NATO allies are set to agree on Thursday to increase by some 3,000 personnel the troop levels for the alliance’s Afghanistan training mission, NATO Secretary-General Jens Stoltenberg said.

About half the additional troops will come from the United States and the other half from non-US NATO allies and partner countries, Stoltenberg said.

“We have decided to increase the number of troops ... to help the Afghans break the stalemate,” Stoltenberg told a news conference on Tuesday before a meeting of the alliance’s defense ministers later this week.

Stoltenberg stressed the soldiers would not have combat roles but would be part of NATO’s train, advise and assist mission called Resolute Support.

US Army General John Nicholson, the commander of the Resolute Support mission and of US forces in Afghanistan, called for more troops in February, saying that a few thousand more troops would make a difference in weakening the Taliban and other Islamist militants.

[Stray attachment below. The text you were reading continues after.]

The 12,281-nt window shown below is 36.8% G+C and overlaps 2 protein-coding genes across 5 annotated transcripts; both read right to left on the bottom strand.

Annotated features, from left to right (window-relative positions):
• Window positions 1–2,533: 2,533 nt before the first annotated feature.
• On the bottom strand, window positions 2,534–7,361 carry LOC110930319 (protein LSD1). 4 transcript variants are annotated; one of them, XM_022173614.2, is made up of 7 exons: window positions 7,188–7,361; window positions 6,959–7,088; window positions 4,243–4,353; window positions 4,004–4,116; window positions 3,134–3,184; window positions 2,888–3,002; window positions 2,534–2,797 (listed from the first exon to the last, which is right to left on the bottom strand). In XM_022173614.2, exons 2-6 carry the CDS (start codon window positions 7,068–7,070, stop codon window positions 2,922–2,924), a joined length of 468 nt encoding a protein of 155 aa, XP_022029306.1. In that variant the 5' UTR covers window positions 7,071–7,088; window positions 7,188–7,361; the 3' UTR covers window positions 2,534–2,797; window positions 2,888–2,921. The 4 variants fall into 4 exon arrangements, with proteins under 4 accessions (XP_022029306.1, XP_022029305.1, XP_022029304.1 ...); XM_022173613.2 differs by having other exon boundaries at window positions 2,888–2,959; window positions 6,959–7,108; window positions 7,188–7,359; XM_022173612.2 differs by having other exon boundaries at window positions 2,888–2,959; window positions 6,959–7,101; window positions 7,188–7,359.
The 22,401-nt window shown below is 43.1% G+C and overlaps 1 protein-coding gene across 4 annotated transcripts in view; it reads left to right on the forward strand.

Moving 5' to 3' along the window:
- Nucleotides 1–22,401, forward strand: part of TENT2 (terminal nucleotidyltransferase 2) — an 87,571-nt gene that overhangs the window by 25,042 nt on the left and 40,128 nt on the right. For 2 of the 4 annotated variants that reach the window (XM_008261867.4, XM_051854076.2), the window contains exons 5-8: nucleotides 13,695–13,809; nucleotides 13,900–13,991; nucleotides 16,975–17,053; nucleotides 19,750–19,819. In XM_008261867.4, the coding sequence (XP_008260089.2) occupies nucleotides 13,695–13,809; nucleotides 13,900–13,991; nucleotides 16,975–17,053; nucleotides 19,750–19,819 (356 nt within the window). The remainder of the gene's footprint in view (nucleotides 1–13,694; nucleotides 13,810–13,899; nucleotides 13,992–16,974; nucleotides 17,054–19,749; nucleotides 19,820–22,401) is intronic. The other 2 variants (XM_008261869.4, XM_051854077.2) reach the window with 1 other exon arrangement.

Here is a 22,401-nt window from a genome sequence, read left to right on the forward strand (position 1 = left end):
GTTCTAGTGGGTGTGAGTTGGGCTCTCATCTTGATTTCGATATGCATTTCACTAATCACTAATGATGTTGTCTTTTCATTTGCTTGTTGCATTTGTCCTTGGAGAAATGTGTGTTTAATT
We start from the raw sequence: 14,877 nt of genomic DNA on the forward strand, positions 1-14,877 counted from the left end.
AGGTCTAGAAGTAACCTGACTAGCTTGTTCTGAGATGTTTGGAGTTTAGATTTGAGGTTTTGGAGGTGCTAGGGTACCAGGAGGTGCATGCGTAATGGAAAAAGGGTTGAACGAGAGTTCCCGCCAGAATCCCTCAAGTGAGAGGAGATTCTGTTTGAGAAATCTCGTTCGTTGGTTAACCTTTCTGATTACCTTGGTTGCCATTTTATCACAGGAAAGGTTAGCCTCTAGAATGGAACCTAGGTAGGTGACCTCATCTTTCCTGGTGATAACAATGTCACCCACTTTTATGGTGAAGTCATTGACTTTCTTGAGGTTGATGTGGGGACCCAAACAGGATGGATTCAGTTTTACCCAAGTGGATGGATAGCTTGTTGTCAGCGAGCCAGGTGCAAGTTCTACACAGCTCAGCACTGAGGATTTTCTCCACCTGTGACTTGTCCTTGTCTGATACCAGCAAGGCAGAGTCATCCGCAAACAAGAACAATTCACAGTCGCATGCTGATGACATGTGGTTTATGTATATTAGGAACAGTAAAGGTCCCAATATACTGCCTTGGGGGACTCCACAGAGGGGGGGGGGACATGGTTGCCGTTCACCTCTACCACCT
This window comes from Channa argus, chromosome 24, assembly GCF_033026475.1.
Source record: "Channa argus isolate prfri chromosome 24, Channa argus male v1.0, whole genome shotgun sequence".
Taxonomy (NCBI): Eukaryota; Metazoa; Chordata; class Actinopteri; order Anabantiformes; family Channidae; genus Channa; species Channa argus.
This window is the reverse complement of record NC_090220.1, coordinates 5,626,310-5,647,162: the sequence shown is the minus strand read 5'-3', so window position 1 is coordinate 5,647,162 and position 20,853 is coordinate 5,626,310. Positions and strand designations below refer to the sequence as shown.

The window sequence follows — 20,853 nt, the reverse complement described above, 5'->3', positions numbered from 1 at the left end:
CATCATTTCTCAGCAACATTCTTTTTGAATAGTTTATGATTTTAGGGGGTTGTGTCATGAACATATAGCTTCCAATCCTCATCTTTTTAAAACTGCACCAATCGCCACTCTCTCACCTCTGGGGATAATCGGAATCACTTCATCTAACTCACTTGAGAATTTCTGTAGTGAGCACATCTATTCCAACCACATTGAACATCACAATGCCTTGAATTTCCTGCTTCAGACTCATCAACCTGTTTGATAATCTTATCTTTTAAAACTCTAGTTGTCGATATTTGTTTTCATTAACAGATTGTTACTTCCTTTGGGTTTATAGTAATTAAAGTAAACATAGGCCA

The NATO contribution would take Resolute Support, which is building up Afghanistan’s army and air force, to around 16,000 troops, up from around 13,000 today, Stoltenberg said.

Under a new strategy announced by US President Donald Trump, US Defense Secretary Jim Mattis said in September that more than 3,000 additional US troops will be deployed to Afghanistan.

While NATO officials declined to discuss troop numbers in detail, the expected announcement on Thursday by NATO defense ministers is likely to mean the US troops will be split between the training mission and the US-led counter-terrorism mission in Afghanistan.